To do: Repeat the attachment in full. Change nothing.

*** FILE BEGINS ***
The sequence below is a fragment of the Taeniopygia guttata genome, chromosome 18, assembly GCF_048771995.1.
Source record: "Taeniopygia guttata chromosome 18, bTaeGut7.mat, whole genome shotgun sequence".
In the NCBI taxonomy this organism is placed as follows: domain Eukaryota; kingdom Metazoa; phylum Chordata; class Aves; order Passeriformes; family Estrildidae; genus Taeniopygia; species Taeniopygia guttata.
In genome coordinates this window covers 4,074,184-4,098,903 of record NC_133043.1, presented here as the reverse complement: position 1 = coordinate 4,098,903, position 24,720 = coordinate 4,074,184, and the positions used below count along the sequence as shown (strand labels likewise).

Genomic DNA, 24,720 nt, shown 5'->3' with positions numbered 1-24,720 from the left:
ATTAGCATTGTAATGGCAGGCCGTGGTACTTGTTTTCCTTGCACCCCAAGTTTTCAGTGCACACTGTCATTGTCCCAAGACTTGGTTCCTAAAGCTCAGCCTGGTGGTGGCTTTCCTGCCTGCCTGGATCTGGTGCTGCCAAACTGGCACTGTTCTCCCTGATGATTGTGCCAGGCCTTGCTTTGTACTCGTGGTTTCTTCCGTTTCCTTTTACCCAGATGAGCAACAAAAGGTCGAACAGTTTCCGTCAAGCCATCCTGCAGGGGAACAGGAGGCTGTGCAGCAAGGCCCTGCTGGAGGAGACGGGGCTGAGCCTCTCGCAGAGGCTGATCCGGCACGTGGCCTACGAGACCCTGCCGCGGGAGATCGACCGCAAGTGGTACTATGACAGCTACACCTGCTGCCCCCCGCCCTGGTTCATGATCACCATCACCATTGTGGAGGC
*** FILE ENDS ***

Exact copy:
The sequence below is a fragment of the Taeniopygia guttata genome, chromosome 18, assembly GCF_048771995.1.
Source record: "Taeniopygia guttata chromosome 18, bTaeGut7.mat, whole genome shotgun sequence".
In the NCBI taxonomy this organism is placed as follows: domain Eukaryota; kingdom Metazoa; phylum Chordata; class Aves; order Passeriformes; family Estrildidae; genus Taeniopygia; species Taeniopygia guttata.
In genome coordinates this window covers 4,074,184-4,098,903 of record NC_133043.1, presented here as the reverse complement: position 1 = coordinate 4,098,903, position 24,720 = coordinate 4,074,184, and the positions used below count along the sequence as shown (strand labels likewise).

Genomic DNA, 24,720 nt, shown 5'->3' with positions numbered 1-24,720 from the left:
ATTAGCATTGTAATGGCAGGCCGTGGTACTTGTTTTCCTTGCACCCCAAGTTTTCAGTGCACACTGTCATTGTCCCAAGACTTGGTTCCTAAAGCTCAGCCTGGTGGTGGCTTTCCTGCCTGCCTGGATCTGGTGCTGCCAAACTGGCACTGTTCTCCCTGATGATTGTGCCAGGCCTTGCTTTGTACTCGTGGTTTCTTCCGTTTCCTTTTACCCAGATGAGCAACAAAAGGTCGAACAGTTTCCGTCAAGCCATCCTGCAGGGGAACAGGAGGCTGTGCAGCAAGGCCCTGCTGGAGGAGACGGGGCTGAGCCTCTCGCAGAGGCTGATCCGGCACGTGGCCTACGAGACCCTGCCGCGGGAGATCGACCGCAAGTGGTACTATGACAGCTACACCTGCTGCCCCCCGCCCTGGTTCATGATCACCATCACCATTGTGGAGGC